(SACRAMENTO, CA) – Assemblymember Marc Levine (D – Marin County) today announced legislation to support the growing craft ranching and craft butchery sectors by making it easier and safer to conduct the mobile slaughter of goats, sheep and swine at a farm site. AB 888 (Levine) would allow small quantities of these livestock animals to be processed at the ranch they were raised in, rather than being transported to a slaughterhouse for processing.
A growing part of California’s food system includes consumers seeking to purchase whole livestock directly from a rancher, which allows them to better monitor the feed, care and quality of the livestock being grown and consumed. Under current law, a consumer purchasing a whole goat, sheep or swine must have that animal transported, often hundreds of miles from the farm it was raised in to be safely processed.
California adopted health and safety guidelines for the mobile slaughter of livestock in 2019, but limited mobile whole animal processing to cattle. By authorizing the craft processing of goats, sheep and swine at a farm site, AB 888 will give ranchers and consumers an important tool to sell locally raised, largely organic meats to families and restaurants across the state.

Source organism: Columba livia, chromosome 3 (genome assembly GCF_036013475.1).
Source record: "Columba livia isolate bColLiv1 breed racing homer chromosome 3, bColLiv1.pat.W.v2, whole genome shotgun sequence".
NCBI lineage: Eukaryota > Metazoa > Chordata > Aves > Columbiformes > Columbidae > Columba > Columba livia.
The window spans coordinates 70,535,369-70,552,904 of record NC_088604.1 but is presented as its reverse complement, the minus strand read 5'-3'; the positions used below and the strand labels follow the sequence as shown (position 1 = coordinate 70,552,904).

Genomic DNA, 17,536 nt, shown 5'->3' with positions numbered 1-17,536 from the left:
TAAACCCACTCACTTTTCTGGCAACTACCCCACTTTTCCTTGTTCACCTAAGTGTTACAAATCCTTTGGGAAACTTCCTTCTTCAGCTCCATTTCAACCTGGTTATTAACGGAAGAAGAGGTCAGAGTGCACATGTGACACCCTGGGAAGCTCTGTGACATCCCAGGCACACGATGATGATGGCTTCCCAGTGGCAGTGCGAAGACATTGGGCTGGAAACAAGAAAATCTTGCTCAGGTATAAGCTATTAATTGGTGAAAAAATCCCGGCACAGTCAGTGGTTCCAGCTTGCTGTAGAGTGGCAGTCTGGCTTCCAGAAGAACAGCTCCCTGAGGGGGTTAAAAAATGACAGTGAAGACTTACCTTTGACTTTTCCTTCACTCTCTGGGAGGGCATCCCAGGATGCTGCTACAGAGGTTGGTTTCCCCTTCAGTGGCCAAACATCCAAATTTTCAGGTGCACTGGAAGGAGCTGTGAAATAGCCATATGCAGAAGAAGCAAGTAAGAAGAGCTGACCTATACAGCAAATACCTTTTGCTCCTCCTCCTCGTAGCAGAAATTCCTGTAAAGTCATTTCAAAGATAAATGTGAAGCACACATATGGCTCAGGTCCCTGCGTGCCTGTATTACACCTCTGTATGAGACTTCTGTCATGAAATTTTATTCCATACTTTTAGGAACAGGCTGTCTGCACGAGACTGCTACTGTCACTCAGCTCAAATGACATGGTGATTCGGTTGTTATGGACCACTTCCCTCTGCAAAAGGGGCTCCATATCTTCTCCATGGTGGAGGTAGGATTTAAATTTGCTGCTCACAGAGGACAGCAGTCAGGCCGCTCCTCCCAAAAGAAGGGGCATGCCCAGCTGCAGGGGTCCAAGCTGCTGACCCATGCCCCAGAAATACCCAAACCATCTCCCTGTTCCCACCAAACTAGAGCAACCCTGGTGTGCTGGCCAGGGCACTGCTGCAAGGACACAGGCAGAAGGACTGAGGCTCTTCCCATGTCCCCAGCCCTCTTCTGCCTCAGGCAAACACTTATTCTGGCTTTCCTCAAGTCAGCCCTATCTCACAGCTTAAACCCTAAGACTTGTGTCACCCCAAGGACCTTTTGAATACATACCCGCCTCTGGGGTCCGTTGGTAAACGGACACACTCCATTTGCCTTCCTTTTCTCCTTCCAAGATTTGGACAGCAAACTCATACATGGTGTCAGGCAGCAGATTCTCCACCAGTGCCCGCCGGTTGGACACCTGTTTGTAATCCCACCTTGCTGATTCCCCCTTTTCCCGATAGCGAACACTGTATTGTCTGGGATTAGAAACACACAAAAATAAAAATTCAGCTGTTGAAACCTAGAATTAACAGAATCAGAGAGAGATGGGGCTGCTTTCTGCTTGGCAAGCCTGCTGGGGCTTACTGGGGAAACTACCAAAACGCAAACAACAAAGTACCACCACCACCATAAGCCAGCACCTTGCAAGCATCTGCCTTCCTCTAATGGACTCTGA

Local ranchers expressed excitement about AB 888.
“I’m thrilled about this bill,” said Marcia Barinaga, owner of Barinaga Ranch in Marin County. “It will really be a game-changer for small producers like myself. Slaughter options are so limited, and we have been driving our animals long distances to slaughter facilities that are not set up to deal with small producers who are harvesting just a few animals. On-ranch slaughter by a skilled mobile abattoir is the most humane, environmentally friendly and economical option for my small crop of lambs."
Currently, only 56 mobile slaughter companies operate in California. That number is expected to increase as the popularity of craft processed meats grows. Craft livestock processing will also reduce carbon emissions related to reduced transportation to commercial livestock processing facilities.
“Ranchers in my district and across California are seeing increased demand from consumers who want to know exactly where their food comes from,” said Assemblymember Levine. AB 888 will make it easier for consumers to connect directly with their food sources, ensure that food safety protocols are being followed and support the expansion of local ranchers selling to consumers across the state.”
AB 888 will be considered by the State Assembly later this Spring.
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